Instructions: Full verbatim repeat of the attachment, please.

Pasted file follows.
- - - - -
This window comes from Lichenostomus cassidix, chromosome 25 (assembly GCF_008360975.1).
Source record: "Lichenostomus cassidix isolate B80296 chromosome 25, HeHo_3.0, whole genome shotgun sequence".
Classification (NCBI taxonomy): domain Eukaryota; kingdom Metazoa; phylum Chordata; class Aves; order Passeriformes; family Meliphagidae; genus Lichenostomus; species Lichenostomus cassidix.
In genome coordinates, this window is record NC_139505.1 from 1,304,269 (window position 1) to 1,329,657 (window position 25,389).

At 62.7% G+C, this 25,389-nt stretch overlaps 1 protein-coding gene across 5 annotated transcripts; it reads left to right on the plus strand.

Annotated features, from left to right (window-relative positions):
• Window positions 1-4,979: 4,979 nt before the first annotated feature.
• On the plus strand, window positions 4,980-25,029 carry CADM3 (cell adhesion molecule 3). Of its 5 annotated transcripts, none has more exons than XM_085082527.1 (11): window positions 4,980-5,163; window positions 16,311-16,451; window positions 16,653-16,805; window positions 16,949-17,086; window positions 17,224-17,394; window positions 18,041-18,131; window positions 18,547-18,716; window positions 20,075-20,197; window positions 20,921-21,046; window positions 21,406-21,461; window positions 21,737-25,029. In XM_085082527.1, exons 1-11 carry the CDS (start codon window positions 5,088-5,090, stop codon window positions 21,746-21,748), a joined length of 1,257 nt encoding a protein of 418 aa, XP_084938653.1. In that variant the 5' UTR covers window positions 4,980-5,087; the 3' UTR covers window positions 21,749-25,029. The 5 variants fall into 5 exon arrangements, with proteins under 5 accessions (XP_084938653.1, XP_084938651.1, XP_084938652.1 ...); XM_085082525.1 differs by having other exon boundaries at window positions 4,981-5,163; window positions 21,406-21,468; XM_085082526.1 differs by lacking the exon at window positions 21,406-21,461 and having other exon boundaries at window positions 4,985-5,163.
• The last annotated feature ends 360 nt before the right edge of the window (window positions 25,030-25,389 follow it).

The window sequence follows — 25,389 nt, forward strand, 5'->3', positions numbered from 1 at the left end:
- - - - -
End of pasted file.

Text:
This window comes from Lichenostomus cassidix, chromosome 25 (assembly GCF_008360975.1).
Source record: "Lichenostomus cassidix isolate B80296 chromosome 25, HeHo_3.0, whole genome shotgun sequence".
Classification (NCBI taxonomy): domain Eukaryota; kingdom Metazoa; phylum Chordata; class Aves; order Passeriformes; family Meliphagidae; genus Lichenostomus; species Lichenostomus cassidix.
In genome coordinates, this window is record NC_139505.1 from 1,304,269 (window position 1) to 1,329,657 (window position 25,389).

At 62.7% G+C, this 25,389-nt stretch overlaps 1 protein-coding gene across 5 annotated transcripts; it reads left to right on the plus strand.

Annotated features, from left to right (window-relative positions):
• Window positions 1-4,979: 4,979 nt before the first annotated feature.
• On the plus strand, window positions 4,980-25,029 carry CADM3 (cell adhesion molecule 3). Of its 5 annotated transcripts, none has more exons than XM_085082527.1 (11): window positions 4,980-5,163; window positions 16,311-16,451; window positions 16,653-16,805; window positions 16,949-17,086; window positions 17,224-17,394; window positions 18,041-18,131; window positions 18,547-18,716; window positions 20,075-20,197; window positions 20,921-21,046; window positions 21,406-21,461; window positions 21,737-25,029. In XM_085082527.1, exons 1-11 carry the CDS (start codon window positions 5,088-5,090, stop codon window positions 21,746-21,748), a joined length of 1,257 nt encoding a protein of 418 aa, XP_084938653.1. In that variant the 5' UTR covers window positions 4,980-5,087; the 3' UTR covers window positions 21,749-25,029. The 5 variants fall into 5 exon arrangements, with proteins under 5 accessions (XP_084938653.1, XP_084938651.1, XP_084938652.1 ...); XM_085082525.1 differs by having other exon boundaries at window positions 4,981-5,163; window positions 21,406-21,468; XM_085082526.1 differs by lacking the exon at window positions 21,406-21,461 and having other exon boundaries at window positions 4,985-5,163.
• The last annotated feature ends 360 nt before the right edge of the window (window positions 25,030-25,389 follow it).

The window sequence follows — 25,389 nt, forward strand, 5'->3', positions numbered from 1 at the left end: